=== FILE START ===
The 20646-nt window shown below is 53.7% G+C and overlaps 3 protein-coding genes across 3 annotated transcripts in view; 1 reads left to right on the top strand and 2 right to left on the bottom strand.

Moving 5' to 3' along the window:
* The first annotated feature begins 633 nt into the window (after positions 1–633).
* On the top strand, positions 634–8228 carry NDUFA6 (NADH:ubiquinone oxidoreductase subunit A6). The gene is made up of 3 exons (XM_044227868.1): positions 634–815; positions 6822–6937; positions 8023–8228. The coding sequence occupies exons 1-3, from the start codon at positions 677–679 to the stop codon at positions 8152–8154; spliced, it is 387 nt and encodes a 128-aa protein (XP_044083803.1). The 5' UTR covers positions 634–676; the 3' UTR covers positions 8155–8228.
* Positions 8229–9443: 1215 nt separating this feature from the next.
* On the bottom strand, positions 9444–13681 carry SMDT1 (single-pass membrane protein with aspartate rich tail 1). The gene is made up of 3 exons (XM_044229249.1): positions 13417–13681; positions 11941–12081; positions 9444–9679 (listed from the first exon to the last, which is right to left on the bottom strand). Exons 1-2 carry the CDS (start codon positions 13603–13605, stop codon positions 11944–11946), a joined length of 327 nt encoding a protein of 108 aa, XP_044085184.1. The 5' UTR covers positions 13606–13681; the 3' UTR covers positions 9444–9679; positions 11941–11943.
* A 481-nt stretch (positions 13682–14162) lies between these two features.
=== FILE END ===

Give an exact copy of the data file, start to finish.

The 20646-nt window shown below is 53.7% G+C and overlaps 3 protein-coding genes across 3 annotated transcripts in view; 1 reads left to right on the top strand and 2 right to left on the bottom strand.

Moving 5' to 3' along the window:
* The first annotated feature begins 633 nt into the window (after positions 1–633).
* On the top strand, positions 634–8228 carry NDUFA6 (NADH:ubiquinone oxidoreductase subunit A6). The gene is made up of 3 exons (XM_044227868.1): positions 634–815; positions 6822–6937; positions 8023–8228. The coding sequence occupies exons 1-3, from the start codon at positions 677–679 to the stop codon at positions 8152–8154; spliced, it is 387 nt and encodes a 128-aa protein (XP_044083803.1). The 5' UTR covers positions 634–676; the 3' UTR covers positions 8155–8228.
* Positions 8229–9443: 1215 nt separating this feature from the next.
* On the bottom strand, positions 9444–13681 carry SMDT1 (single-pass membrane protein with aspartate rich tail 1). The gene is made up of 3 exons (XM_044229249.1): positions 13417–13681; positions 11941–12081; positions 9444–9679 (listed from the first exon to the last, which is right to left on the bottom strand). Exons 1-2 carry the CDS (start codon positions 13603–13605, stop codon positions 11944–11946), a joined length of 327 nt encoding a protein of 108 aa, XP_044085184.1. The 5' UTR covers positions 13606–13681; the 3' UTR covers positions 9444–9679; positions 11941–11943.
* A 481-nt stretch (positions 13682–14162) lies between these two features.